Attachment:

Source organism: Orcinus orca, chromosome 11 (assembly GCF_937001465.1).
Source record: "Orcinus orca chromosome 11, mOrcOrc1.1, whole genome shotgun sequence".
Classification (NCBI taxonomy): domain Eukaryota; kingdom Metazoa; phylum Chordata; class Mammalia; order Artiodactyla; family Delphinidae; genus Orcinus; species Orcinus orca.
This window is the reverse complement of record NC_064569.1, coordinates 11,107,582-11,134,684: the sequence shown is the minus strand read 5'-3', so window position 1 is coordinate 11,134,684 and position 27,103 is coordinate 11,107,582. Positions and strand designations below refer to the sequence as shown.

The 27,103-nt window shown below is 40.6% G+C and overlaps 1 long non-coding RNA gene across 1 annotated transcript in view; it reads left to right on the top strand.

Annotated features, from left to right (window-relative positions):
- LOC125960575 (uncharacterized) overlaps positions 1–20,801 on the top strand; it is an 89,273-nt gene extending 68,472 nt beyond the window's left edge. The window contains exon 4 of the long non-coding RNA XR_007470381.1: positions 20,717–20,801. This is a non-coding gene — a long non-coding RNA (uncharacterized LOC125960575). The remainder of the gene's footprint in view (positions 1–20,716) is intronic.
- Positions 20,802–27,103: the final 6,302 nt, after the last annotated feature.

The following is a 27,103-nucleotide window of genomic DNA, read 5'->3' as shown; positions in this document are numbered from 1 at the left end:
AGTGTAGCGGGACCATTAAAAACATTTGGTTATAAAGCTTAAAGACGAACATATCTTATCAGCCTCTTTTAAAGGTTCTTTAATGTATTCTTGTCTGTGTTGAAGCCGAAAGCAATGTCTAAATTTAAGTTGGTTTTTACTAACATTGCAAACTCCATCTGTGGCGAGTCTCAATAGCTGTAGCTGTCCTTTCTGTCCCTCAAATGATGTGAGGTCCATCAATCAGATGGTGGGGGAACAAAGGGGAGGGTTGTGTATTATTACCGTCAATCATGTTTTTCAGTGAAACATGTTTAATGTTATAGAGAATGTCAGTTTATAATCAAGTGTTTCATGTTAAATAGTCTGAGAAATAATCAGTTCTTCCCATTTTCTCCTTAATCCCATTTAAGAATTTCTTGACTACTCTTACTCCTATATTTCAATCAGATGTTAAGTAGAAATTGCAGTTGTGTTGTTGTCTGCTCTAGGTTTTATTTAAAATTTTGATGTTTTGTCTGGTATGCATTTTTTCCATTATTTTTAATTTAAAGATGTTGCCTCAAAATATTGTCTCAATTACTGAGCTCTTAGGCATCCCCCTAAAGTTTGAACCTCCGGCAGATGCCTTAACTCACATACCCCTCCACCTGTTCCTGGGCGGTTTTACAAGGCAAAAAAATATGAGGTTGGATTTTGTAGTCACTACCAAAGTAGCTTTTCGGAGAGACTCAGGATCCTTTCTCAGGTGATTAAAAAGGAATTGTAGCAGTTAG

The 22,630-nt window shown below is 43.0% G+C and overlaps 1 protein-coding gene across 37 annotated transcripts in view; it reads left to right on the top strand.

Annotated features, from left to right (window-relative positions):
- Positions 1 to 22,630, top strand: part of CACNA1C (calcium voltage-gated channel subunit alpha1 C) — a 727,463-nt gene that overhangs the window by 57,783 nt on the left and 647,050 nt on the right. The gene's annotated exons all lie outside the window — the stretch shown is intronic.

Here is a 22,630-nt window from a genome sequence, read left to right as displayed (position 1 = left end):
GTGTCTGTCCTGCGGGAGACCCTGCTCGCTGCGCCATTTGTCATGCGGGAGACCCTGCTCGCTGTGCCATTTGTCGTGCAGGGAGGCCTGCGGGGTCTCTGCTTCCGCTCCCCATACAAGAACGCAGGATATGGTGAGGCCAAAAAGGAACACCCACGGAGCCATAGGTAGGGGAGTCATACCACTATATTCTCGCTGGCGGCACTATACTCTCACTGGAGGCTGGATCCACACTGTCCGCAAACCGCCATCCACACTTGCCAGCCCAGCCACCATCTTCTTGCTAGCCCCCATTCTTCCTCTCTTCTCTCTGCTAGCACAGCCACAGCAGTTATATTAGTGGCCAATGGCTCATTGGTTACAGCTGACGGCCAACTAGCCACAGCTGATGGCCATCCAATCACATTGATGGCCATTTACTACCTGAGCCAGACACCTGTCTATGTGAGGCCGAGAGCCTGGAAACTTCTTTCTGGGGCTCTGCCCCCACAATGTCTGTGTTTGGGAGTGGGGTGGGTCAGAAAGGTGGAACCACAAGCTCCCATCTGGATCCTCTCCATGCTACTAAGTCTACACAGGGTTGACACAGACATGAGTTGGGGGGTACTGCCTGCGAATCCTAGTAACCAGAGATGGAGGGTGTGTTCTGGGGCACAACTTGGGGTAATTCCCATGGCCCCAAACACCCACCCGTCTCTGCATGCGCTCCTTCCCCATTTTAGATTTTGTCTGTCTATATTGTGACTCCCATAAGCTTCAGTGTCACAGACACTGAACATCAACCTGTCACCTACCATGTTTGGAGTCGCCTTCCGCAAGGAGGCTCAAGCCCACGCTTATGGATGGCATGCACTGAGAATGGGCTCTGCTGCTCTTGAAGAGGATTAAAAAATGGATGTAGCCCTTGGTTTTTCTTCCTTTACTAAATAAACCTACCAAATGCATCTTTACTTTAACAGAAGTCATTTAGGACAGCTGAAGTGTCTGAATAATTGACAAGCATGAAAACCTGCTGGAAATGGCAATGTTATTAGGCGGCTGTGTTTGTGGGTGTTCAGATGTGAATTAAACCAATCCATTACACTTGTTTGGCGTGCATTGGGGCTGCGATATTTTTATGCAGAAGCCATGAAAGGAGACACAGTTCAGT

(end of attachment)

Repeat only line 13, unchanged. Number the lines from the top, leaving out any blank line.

- Positions 1 to 22,630, top strand: part of CACNA1C (calcium voltage-gated channel subunit alpha1 C) — a 727,463-nt gene that overhangs the window by 57,783 nt on the left and 647,050 nt on the right. The gene's annotated exons all lie outside the window — the stretch shown is intronic.